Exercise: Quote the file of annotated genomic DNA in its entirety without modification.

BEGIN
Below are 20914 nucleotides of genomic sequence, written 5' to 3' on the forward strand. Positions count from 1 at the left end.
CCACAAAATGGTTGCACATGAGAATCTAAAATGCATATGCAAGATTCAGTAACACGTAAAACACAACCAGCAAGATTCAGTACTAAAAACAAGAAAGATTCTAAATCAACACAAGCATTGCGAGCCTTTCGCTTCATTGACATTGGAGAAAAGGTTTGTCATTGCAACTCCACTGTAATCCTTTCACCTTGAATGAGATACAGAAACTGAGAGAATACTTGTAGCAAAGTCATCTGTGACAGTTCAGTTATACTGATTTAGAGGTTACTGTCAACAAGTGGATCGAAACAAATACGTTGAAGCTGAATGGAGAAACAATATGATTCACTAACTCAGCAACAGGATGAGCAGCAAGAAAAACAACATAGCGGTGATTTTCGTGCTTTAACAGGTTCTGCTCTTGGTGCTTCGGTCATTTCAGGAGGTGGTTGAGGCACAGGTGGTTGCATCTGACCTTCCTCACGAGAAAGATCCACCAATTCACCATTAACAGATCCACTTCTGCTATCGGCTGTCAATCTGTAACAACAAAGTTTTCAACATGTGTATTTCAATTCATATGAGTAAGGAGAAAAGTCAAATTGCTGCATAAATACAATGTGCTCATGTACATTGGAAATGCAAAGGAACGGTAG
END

Below are 20914 nucleotides of genomic sequence, written 5' to 3' on the forward strand. Positions count from 1 at the left end.
CCACAAAATGGTTGCACATGAGAATCTAAAATGCATATGCAAGATTCAGTAACACGTAAAACACAACCAGCAAGATTCAGTACTAAAAACAAGAAAGATTCTAAATCAACACAAGCATTGCGAGCCTTTCGCTTCATTGACATTGGAGAAAAGGTTTGTCATTGCAACTCCACTGTAATCCTTTCACCTTGAATGAGATACAGAAACTGAGAGAATACTTGTAGCAAAGTCATCTGTGACAGTTCAGTTATACTGATTTAGAGGTTACTGTCAACAAGTGGATCGAAACAAATACGTTGAAGCTGAATGGAGAAACAATATGATTCACTAACTCAGCAACAGGATGAGCAGCAAGAAAAACAACATAGCGGTGATTTTCGTGCTTTAACAGGTTCTGCTCTTGGTGCTTCGGTCATTTCAGGAGGTGGTTGAGGCACAGGTGGTTGCATCTGACCTTCCTCACGAGAAAGATCCACCAATTCACCATTAACAGATCCACTTCTGCTATCGGCTGTCAATCTGTAACAACAAAGTTTTCAACATGTGTATTTCAATTCATATGAGTAAGGAGAAAAGTCAAATTGCTGCATAAATACAATGTGCTCATGTACATTGGAAATGCAAAGGAACGGTAG